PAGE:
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Speech in the Schools

"State"ing My Reasons

Published March 28, 2012 9:00 AM by Valerie Lill

With my state's annual convention coming up later this week, the topic of my state association has been on my mind. I know not all school-based SLPs choose to join their state-level associations, rather choosing to belong only to ASHA. There are many reasons for this: the money, or the fact that people don't see any advantage in belonging to a state-level association when they already belong to ASHA, and so on.

I'd like to share my reasons as to why I choose to belong to my state's speech-language-hearing association.

1. Annual Convention. Attending ASHA is often not an option for many school-based SLPs. It is quite expensive between the registration fee, travel fees and hotel fees. The annual convention changes location year after year, and for this reason it isn't always feasible to attend.

In my 13 years of practice, I've attended ASHA twice, and both times I only attended because it happened to be in my home state (eliminating the distance option), and I had a friend who had a place that was close enough to the convention location so that I could crash there and avoid paying hotel fees. Every year in my state the convention location varies, so it's bound to come within driving distance of most state SLP residents at some point every few years (like for me this year - less than an hour drive!). If attending ASHA isn't going to be possible because you live too far away (i.e. not near a major city where ASHA would be held), your second best option is going to your state convention to hear important speakers covering various topics in our field. Just a sampling of topics I'm considering attending include medical access for school-based speech-language pathologists, AAC, apps and fluency. Any of you fellow Pennsylvania residents attending the convention this week? Maybe I'll see you there! 

2. Webinars. I'm not sure what other state organizations offer, but Pennsylvania offers relevant, reasonably-priced webinars on a variety of topics for SLPs. Even if you can't attend the webinars live, they are available for replay (to both members and non-members) for a reduced fee, which you can view at your own convenience. I admit, I have yet to take advantage of one of these webinars, but I certainly wouldn't rule it out. There is a very interesting webinar coming up next month entitled, "The Evolving Role of Speech-Language Pathologists in School-Based Settings." Sounds like something right up my alley!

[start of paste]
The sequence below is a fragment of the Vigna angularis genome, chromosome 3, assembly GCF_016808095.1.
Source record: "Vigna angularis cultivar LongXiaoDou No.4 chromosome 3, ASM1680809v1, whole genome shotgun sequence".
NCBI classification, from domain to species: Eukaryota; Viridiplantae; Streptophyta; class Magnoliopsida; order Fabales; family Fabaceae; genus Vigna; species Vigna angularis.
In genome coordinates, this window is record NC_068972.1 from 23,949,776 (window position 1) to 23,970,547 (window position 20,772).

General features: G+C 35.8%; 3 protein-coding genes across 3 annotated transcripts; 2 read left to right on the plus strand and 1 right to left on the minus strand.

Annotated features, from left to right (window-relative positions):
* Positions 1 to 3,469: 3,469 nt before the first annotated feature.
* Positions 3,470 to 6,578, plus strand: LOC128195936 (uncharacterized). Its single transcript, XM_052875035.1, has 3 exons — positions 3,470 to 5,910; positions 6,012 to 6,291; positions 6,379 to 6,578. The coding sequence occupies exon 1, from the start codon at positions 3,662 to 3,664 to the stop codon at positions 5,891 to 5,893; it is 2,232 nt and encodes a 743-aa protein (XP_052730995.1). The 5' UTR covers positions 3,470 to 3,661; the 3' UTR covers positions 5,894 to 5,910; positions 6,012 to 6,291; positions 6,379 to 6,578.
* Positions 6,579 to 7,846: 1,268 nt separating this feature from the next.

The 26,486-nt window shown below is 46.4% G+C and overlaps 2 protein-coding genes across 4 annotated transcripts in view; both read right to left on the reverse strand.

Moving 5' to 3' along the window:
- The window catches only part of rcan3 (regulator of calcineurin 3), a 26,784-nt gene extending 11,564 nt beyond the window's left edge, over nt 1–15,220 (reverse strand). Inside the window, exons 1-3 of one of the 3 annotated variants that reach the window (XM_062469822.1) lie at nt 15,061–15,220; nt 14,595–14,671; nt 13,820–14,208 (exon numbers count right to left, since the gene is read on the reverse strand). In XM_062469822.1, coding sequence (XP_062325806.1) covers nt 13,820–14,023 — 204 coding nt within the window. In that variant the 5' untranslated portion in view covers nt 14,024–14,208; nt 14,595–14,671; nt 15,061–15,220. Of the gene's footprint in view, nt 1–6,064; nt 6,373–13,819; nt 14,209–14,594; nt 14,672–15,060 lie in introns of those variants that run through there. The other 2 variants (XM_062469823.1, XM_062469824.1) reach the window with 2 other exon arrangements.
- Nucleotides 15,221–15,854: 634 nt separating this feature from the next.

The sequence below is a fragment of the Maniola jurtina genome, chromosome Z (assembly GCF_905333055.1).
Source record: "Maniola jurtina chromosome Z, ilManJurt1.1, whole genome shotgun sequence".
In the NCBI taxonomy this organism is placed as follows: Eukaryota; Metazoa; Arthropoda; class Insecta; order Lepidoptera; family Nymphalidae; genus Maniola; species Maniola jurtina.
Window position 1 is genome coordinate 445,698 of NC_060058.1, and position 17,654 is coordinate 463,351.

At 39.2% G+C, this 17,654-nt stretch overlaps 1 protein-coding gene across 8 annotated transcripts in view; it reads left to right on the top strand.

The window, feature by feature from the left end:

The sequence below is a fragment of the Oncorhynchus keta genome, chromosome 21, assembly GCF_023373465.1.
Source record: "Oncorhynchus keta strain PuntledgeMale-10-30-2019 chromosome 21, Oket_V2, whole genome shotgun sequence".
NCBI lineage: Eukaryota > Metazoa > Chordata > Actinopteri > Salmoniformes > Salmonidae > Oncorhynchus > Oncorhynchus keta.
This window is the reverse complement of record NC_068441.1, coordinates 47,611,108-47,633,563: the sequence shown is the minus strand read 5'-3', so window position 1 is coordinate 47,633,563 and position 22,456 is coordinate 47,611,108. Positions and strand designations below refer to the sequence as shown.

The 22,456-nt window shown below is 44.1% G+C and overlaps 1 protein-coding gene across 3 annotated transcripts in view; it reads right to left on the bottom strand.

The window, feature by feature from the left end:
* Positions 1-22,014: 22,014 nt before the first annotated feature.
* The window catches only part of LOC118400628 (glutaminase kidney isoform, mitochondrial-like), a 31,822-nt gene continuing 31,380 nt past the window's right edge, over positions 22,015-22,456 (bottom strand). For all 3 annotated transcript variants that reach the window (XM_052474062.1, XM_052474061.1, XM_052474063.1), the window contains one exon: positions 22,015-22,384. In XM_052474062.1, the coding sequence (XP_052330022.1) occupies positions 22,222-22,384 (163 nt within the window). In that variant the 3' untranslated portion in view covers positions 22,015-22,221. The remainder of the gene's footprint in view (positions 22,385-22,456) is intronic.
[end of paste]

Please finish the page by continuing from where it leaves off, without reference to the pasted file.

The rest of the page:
3. Legislation and Advocacy. Public education funding, licensure issues, etc., vary from state-to-state. I get periodic emails from my state organization about upcoming votes on bills, proposed legislation, potential changes to state licensure, and other related topics. These all have the potential to directly affect my work as a school-based SLP in Pennsylvania. I do not think I'd be nearly as well-informed about these topics if I weren't a member of my state organization.

4. Better Speech & Hearing Month Activities. Before you know it, Better Speech & Hearing Month (BSHM) will be here! Can you believe it's almost May? Every year my state has both a coloring contest and an essay contest for students to celebrate BSHM. It's just one another "fun" thing for the kids to do at this time of year and a way to get them excited for BSHM! Not to brag, but I'm proud of this, so I will brag! A month or two ago, I entered my state's contest for the slogan for this year's BSHM coloring picture and essay contest. I never thought I had a chance, but I was pleasantly surprised when I printed out my materials last week and saw that my theme ("Communication Nation") was chosen!

Those are just four reasons why I belong to my state's speech-language-hearing association. How about all of you? How many of you belong to your state-level association? Why or why not? Feel free to respond here or on the ADVANCE Facebook page!


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About this Blog


    Speech in the Schools
    Occupation: School-based speech-language pathologists
    Setting: Traditional and specialized K-12 classrooms
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